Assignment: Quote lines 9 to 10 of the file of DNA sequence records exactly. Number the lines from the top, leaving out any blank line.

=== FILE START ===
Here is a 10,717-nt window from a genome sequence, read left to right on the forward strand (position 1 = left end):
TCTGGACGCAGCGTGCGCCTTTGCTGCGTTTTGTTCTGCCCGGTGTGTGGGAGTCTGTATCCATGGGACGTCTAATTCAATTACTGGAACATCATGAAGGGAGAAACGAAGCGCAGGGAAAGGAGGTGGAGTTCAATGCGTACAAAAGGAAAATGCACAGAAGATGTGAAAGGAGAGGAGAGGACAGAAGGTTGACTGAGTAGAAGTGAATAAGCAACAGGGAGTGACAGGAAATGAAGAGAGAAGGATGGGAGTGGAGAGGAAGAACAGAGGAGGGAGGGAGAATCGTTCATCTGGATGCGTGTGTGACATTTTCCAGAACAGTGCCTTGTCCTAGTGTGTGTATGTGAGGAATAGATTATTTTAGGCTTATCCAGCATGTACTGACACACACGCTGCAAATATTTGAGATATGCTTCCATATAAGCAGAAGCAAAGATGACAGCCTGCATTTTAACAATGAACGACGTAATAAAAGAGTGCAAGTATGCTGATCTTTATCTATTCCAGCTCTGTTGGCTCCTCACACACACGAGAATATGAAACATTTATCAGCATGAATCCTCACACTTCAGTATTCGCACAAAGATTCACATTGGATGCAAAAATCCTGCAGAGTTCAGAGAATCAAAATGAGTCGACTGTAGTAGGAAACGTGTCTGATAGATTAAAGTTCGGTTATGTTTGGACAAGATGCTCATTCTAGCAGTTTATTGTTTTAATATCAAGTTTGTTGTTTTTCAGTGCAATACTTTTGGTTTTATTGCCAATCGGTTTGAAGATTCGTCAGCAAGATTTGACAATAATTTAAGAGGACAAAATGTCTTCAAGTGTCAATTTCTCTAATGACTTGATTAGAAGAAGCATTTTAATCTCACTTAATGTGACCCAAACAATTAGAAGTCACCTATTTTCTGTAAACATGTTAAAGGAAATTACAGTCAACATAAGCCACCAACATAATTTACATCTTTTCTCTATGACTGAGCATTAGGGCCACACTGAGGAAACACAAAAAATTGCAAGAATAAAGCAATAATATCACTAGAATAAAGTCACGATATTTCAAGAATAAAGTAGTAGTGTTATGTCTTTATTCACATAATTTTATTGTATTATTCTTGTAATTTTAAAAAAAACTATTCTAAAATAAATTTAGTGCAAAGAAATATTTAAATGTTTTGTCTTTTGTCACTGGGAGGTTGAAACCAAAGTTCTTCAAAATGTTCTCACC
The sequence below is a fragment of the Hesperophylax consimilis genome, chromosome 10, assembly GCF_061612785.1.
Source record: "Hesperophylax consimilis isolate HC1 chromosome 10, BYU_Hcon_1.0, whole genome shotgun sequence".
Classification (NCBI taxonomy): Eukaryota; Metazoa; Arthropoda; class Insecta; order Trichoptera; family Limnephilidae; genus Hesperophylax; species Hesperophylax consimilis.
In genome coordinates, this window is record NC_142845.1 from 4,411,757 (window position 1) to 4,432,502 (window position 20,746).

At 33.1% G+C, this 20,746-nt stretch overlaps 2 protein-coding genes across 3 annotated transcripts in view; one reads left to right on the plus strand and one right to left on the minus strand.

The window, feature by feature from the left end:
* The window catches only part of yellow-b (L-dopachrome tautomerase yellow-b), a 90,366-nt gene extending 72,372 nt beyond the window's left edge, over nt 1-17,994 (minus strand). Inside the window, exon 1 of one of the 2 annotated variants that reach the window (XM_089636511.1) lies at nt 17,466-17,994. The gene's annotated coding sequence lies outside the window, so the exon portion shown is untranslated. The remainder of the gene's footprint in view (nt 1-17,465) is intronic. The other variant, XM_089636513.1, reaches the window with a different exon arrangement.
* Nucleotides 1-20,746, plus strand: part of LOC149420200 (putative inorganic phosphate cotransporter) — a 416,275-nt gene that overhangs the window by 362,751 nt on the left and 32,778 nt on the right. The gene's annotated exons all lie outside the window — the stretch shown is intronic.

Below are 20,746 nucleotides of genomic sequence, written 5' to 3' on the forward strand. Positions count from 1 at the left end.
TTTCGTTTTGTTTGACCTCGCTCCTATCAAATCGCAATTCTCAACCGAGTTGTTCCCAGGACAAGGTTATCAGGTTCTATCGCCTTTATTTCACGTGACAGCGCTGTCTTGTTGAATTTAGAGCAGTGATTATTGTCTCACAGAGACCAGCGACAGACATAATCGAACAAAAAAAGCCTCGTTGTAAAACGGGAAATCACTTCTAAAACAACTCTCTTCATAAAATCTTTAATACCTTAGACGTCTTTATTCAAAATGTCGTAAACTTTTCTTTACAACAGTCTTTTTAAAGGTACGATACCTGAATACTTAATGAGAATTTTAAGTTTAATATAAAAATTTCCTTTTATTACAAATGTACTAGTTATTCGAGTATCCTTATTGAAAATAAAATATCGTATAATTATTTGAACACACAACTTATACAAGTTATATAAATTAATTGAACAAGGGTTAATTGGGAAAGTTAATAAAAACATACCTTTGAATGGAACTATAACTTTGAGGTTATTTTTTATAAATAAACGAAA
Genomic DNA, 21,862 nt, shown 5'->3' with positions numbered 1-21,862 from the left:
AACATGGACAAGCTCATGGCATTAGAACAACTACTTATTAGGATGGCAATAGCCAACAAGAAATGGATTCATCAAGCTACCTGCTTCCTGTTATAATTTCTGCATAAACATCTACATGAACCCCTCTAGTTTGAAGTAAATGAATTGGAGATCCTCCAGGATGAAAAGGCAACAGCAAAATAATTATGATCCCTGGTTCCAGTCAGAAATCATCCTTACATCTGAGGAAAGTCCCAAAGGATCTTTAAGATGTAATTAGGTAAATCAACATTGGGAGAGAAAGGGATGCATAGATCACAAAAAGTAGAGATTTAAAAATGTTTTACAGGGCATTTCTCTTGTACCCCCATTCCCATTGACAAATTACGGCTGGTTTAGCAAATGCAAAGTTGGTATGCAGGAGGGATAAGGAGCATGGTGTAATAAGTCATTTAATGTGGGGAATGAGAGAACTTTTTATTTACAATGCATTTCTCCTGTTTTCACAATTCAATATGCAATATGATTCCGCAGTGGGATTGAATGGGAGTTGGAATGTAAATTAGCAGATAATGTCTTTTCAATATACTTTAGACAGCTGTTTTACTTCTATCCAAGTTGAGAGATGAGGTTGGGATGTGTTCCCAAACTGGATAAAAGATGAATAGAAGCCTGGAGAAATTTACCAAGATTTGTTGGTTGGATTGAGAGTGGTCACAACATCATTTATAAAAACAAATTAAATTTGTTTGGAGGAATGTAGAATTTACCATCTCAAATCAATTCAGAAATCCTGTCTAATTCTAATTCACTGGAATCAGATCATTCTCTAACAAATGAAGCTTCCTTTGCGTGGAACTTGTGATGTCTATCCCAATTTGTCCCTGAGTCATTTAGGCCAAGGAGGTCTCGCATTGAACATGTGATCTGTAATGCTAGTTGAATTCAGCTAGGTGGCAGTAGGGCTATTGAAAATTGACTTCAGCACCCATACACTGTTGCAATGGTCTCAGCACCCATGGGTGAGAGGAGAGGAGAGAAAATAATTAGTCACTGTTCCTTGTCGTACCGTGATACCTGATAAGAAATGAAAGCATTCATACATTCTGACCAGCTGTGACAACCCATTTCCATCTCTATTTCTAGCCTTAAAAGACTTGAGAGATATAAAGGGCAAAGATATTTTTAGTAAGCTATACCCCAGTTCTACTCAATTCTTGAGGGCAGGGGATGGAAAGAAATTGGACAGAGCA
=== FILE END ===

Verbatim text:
* The window catches only part of yellow-b (L-dopachrome tautomerase yellow-b), a 90,366-nt gene extending 72,372 nt beyond the window's left edge, over nt 1-17,994 (minus strand). Inside the window, exon 1 of one of the 2 annotated variants that reach the window (XM_089636511.1) lies at nt 17,466-17,994. The gene's annotated coding sequence lies outside the window, so the exon portion shown is untranslated. The remainder of the gene's footprint in view (nt 1-17,465) is intronic. The other variant, XM_089636513.1, reaches the window with a different exon arrangement.
* Nucleotides 1-20,746, plus strand: part of LOC149420200 (putative inorganic phosphate cotransporter) — a 416,275-nt gene that overhangs the window by 362,751 nt on the left and 32,778 nt on the right. The gene's annotated exons all lie outside the window — the stretch shown is intronic.